Afghanistan, Pakistan to establish groups on ‘critical issues’

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ISLAMABAD: Afghanistan and Pakistan are working to activate bilateral groups to address each other’s concerns about all key issues and explore ways for cooperation in different fields.

Separate groups of intelligence officials, military officers, diplomats, border management, trade, refugees and political level are being formed in line with the understanding reached during the talks between the Army Chief General Qamar Javed Bajwa and President Ashraf Ghani in Kabul on October 1.

There was also a consensus on regular and focused dialogue at multiple levels to evolve the bilateral process for minimising misunderstanding, managing crisis situations and enhancing cooperation in order to bring peace and stability in the region, the army had stated in a statement issued after the visit.

“Now efforts are underway to operationalize the groups as soon as possible. The process is expected to be completed in November. We are exchanging proposals through relevant channels with Afghan side. There will be 5 to 6 bilateral groups. The groups will deal with all critical issues,” an official source told Pakistan’s Daily Times.

The source said that the army chief had categorically told the Afghan side that “extremism and Talibanization is neither the agenda of Pakistan nor its narrative. We do not support this ideology.” “Gen Bajwa also told the Afghan side that his country did not protect the Taliban,” the source said.

“We told them there is no border post on nearly 700 km in the south – Kandahar and Helmand and illegal cross-border movement takes place and the militants involve in insurgency. We are ready to push them so there should also be no illegal crossing from the Afghan side. We assured the Afghan side we would not allow insurgents to enter this side and the Afghan side does the same,” he said.

He said that Pakistani leaders also insisted that no violent incident in both countries should derail bilateral engagement.

“The visit of the army chief was successful as this was reflected in public statements by President Ashraf Ghani and the Afghan side since then,” he said.

“Gen Bajwa asked the Afghan leaders about what Pakistan could do. The Afghan leaders reiterated their longstanding claims that Taliban had safe heavens in Pakistan and that the militants freely crossed the border and Pakistan did not take any action.”

“At this stage we proposed to solve the problems bilaterally. We sought their suggestion as to what mechanism they had in mind that we could find out solution to the problems. We told them Pakistan was keen and serious to address and solve the issue. This is harming Pakistan too. We are trying to return to normalization. We told the Afghan side they there were US, NATO, EU and the world communities in Afghanistan and they could check accusations supporting the insurgents?” the official said.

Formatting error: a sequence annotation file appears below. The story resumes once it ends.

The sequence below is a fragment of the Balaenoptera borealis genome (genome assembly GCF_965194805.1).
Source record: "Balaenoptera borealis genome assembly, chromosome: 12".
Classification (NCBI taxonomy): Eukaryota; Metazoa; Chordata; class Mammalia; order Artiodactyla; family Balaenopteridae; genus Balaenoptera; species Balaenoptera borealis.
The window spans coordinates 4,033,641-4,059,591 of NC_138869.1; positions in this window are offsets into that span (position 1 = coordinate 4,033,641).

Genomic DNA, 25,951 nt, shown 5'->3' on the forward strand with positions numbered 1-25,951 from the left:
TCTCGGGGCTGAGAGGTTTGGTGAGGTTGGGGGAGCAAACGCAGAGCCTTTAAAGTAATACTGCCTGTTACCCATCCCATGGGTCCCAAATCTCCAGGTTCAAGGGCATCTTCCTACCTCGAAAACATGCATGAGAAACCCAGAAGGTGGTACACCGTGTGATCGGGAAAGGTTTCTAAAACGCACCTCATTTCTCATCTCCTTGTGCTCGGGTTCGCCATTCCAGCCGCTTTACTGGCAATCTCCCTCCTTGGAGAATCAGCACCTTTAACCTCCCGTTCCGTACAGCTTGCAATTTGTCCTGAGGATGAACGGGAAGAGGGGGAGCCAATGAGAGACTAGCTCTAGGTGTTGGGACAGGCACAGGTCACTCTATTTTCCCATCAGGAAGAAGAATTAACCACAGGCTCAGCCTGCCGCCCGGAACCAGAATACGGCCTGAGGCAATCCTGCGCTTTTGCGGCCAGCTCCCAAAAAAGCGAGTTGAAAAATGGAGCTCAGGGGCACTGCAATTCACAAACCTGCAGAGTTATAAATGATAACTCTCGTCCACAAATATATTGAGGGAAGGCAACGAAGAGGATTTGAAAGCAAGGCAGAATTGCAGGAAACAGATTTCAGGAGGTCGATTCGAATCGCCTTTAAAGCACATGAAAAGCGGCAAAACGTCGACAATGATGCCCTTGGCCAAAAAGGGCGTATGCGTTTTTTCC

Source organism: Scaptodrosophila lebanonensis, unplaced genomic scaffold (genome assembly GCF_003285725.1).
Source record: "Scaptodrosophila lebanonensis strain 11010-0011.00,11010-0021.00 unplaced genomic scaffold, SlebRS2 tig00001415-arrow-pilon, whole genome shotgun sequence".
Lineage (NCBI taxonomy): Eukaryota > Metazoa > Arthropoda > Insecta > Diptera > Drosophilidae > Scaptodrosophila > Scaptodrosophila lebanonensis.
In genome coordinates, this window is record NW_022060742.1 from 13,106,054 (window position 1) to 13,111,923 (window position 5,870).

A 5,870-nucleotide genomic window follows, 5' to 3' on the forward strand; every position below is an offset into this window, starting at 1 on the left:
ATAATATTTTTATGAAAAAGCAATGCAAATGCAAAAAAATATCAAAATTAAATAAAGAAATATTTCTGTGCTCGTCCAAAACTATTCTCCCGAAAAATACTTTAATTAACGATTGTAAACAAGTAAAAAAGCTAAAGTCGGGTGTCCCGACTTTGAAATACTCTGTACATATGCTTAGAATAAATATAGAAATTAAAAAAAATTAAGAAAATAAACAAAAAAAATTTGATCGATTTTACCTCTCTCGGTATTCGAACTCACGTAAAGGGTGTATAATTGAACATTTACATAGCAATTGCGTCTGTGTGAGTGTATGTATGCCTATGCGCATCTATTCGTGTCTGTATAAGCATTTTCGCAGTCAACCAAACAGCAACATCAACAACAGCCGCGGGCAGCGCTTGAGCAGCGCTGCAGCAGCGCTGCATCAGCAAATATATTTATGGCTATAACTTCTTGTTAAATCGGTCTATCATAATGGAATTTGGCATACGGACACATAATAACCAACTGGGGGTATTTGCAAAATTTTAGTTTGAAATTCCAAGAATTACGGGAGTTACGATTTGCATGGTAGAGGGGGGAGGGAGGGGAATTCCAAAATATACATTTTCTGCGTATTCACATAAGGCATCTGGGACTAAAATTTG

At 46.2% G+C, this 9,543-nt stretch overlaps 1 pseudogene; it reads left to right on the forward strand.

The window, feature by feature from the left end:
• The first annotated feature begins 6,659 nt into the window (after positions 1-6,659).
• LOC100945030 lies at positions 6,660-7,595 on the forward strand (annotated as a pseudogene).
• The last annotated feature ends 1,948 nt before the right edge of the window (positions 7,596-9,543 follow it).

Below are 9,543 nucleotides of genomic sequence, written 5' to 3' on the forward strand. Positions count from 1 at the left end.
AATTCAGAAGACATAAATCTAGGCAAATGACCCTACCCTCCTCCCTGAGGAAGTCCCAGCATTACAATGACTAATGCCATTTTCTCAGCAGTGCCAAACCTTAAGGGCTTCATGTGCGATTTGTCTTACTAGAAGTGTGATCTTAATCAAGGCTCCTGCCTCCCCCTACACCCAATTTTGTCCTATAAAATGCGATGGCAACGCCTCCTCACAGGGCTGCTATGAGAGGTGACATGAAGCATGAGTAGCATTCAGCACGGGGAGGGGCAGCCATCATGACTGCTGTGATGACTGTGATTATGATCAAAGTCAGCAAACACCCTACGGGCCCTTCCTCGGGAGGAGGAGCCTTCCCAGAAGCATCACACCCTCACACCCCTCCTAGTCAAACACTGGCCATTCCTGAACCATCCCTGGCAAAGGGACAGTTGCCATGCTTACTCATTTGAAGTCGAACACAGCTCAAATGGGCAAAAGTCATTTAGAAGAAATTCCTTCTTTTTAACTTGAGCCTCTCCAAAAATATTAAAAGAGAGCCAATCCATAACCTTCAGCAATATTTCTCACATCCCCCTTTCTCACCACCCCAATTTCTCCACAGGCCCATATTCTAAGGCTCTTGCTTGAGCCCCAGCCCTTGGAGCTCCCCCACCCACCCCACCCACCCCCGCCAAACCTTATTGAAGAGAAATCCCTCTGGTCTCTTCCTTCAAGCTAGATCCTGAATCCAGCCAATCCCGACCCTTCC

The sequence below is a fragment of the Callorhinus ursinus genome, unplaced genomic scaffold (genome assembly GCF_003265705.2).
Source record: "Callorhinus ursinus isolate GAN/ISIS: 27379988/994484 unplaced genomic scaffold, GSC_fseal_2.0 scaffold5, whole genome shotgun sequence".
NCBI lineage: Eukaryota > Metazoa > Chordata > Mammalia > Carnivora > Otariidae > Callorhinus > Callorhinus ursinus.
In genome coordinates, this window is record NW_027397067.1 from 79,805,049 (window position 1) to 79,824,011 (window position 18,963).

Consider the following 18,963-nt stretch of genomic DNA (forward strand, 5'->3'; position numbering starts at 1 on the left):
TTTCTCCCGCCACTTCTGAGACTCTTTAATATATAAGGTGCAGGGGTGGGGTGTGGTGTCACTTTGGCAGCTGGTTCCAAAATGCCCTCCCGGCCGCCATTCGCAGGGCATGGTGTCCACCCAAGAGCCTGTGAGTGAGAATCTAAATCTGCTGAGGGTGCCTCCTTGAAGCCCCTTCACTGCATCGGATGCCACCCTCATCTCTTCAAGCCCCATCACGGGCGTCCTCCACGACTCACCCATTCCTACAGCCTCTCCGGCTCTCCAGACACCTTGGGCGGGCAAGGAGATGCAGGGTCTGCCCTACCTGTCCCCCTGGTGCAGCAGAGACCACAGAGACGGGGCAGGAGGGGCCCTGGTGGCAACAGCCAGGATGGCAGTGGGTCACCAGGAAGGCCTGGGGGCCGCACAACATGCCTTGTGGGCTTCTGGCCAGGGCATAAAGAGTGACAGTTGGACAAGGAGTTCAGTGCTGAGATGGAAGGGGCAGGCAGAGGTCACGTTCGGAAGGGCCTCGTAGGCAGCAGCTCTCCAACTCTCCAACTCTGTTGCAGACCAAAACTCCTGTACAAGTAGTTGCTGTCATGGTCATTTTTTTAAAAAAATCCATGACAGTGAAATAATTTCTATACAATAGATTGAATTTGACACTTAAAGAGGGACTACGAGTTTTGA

He said Afghan side also raised the issue of the alleged “shelling” from Pakistan side and Pakistani officials assured them that this issue could be discussed in the context of border management in the proposed groups.

Pakistani officials insist that the Afghan side supported their border management system to secure the porous border and stop the illegal movement. Pakistan also believes the US also supports Pakistan’s border management initiative and has always called on both Pakistan and Afghanistan to agree on this.

Meanwhile, Afghan Ambassador in Islamabad Omar Zakhilwal said that he was happy Pakistan and Afghanistan were now engaged in bilateral talks to address issues of mutual concern that included the presence of the militants in both countries and Pakistan’s concerns about what Pakistan believed to be Indian influence in Afghanistan.

“We want Pakistan to use its influence on the Afghan Taliban for positive. I think Pakistani leaders have now a realisation to review policies about Afghanistan. We consider this a major change,” Zakhilwal told Pashto-language Khyber TV in an interview.

“The environment of suspicion still exists but I am confident that there could be some steps in the coming weeks and months to bury the hatchet and to bridge the trust gap. There is no other option with both countries,” he said.

The Afghan ambassador pointed out that the “negative rhetoric” in Afghanistan had decreased after the visit of the Pakistani army chief despite a series of deadly attacks in parts of Afghanistan.

“President Ashraf Ghani wants good relations but Afghans would expect the roots of Afghan war in Pakistan should be eliminated. It is up to the Pakistani security officials to think how both countries could develop trust during the war in Afghanistan,” the Afghan envoy said. To a question about the status of bilateral ties after General Bajwa’s visit, he said there had been regular contacts and meetings at various levels after the visit.

To a question about President Ghani’s anti-CPEC remarks during his recent visit to India, he said President Ghani supported CPEC and his remarks in India were in fact a reply to a question and in the context of the transit and trade relations between Pakistan and Afghanistan.

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